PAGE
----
Pace Law Faculty Publications

Part I of this Article traces the history of the Scottish Criminal Cases Review Commission (SCCRC) and outlines the procedures employed by the SCCRC after an application is received, with particular attention to its extensive investigatory procedures. It also describes and analyzes the standards for referral of an application to the Scottish court. Part II briefly sets forth the statistics concerning applications, referrals, and judicial decisions. Part III includes an analysis of the SCCRC’s work by looking at the cases that have been referred and decided by the court. Those cases are divided into several categories: fresh evidence referrals ...


Preplea Disclosure Of Impeachment Evidence, Bennett L. Gershman Jan 2012

Preplea Disclosure Of Impeachment Evidence, Bennett L. Gershman

Pace Law Faculty Publications

Response to R. Michael Cassidy, Plea Bargaining, Discovery, and the Intractable Problem of Impeachment Disclosures, 64 Vand. L. Rev. 1429 (2011)


Educating Prosecutors And Supreme Court Justices About Brady V. Maryland, Bennett L. Gershman Oct 2011

Educating Prosecutors And Supreme Court Justices About Brady V. Maryland, Bennett L. Gershman

Pace Law Faculty Publications

The author reviews the Supreme Court decision in Connick v. Thompson and provides a course outline, including problems, for training prosecutors on their duty to disclose materially favorable evidence to the defendant under Brady v. Maryland.


Pretrial Procedures For Innocent People: Reforming Brady, Lissa Griffin Jan 2011

Pretrial Procedures For Innocent People: Reforming Brady, Lissa Griffin

Pace Law Faculty Publications

In this article, the author proposes that the prosecution’s obligation to disclose exculpatory information to the defense be formalized by statute, court rule, or internal protocol in ways that would reflect the current state of our knowledge of and experience with both Brady and wrongful convictions. This would improve on the current ineffective constitutional protection—and any existing statutory or rule-based regimes—in several ways. First, such a formalized regime would require disclosure of all materials that are reasonably helpful to the defense. Second, unlike the constitutional doctrine, which provides no reliable mechanism for monitoring police disclosure to the ...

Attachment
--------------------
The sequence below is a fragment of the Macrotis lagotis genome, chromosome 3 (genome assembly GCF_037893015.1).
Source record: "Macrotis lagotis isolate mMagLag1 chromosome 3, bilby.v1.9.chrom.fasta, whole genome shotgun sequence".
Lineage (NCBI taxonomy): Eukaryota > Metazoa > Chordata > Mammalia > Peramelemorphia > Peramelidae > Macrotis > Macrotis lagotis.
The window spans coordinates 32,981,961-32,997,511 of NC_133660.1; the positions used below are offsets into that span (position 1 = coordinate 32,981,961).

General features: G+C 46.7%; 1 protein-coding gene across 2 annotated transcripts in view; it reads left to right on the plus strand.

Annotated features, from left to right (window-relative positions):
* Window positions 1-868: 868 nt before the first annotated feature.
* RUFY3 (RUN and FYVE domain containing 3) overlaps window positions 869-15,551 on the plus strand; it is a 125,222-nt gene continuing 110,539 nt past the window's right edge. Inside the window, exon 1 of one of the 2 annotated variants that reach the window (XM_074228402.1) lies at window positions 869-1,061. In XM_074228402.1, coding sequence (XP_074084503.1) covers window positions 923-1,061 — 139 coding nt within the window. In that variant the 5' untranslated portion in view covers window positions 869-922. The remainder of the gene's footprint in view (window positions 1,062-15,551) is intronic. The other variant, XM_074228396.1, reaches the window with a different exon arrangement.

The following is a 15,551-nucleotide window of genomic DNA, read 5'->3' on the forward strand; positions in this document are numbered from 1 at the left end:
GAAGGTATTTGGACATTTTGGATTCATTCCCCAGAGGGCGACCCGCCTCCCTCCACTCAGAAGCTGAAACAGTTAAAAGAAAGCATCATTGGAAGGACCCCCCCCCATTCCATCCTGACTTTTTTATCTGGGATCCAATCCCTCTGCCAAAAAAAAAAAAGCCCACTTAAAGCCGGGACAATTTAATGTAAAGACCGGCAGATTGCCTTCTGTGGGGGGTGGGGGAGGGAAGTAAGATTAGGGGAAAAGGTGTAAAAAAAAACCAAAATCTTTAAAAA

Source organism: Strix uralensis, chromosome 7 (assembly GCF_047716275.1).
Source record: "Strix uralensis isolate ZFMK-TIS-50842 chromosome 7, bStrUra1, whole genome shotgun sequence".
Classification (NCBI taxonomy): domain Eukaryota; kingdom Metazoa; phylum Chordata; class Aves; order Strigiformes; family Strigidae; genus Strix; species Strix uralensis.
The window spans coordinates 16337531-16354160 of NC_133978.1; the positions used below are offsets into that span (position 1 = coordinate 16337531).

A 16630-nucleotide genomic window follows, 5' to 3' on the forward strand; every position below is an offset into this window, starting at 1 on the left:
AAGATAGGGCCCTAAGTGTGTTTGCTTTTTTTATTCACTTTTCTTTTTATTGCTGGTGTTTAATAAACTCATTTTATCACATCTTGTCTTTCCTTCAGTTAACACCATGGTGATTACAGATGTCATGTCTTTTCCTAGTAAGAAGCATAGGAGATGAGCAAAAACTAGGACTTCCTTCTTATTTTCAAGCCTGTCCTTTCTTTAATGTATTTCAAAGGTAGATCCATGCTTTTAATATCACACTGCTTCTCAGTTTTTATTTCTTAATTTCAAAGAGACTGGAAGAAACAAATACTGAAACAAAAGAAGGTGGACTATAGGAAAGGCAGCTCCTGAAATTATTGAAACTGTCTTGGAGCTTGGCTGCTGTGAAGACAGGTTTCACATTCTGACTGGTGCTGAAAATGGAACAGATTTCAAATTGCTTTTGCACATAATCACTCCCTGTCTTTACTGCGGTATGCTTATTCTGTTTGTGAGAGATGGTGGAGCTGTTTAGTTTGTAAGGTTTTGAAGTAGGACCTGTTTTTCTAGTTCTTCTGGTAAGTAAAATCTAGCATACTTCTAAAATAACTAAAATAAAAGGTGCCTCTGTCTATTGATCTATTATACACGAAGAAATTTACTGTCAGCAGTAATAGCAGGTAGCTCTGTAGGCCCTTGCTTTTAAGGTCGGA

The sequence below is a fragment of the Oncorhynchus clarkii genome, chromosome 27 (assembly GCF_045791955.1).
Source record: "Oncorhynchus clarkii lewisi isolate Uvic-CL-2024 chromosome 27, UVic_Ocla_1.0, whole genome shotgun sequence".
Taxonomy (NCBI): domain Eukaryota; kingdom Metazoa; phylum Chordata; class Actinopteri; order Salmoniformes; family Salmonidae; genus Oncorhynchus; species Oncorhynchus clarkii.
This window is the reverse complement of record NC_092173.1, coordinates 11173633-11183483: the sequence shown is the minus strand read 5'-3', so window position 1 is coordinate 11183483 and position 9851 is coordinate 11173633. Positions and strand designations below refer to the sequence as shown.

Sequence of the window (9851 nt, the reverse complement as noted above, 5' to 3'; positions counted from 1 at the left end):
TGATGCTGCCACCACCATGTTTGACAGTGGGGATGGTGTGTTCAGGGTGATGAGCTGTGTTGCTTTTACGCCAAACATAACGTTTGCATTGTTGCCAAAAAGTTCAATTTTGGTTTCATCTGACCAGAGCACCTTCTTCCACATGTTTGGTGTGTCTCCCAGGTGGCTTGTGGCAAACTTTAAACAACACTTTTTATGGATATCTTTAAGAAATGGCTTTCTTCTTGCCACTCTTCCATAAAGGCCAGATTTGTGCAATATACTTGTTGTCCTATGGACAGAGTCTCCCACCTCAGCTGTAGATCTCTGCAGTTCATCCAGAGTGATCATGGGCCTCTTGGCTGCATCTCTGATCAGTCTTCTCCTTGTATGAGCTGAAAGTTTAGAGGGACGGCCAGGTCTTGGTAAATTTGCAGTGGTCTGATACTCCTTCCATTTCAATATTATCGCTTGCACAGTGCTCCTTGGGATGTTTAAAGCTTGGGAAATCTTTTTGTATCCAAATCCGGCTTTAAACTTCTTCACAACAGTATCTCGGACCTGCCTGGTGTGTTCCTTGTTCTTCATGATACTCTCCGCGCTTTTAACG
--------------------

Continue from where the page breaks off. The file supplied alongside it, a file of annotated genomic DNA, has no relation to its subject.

The Zealous Prosecutor As Minister Of Justice, Bennett L. Gershman Jan 2011

The Zealous Prosecutor As Minister Of Justice, Bennett L. Gershman

Pace Law Faculty Publications

As my contribution to this Memorial tribute to Professor Fred Zacharias, I have chosen to write about Fred's 1991 article in theVanderbilt Law Review entitled Structuring the Ethics of Prosecutorial Trial Practice: Can Prosecutors Do Justice? I have always seen this article as a classic, one of the finest and most important discussions of the special role of the prosecutor in the criminal justice system and of the meaning of the prosecutor's ethical duty to “do justice.” This article is cited repeatedly for numerous points: the conception of the prosecutor's duty not to win a case ...


When An Offense Is Not An Offense: Rethinking The Supreme Court’S Reasonable Doubt Jurisprudence, Luis E. Chiesa Jan 2011

When An Offense Is Not An Offense: Rethinking The Supreme Court’S Reasonable Doubt Jurisprudence, Luis E. Chiesa

Pace Law Faculty Publications

No abstract provided.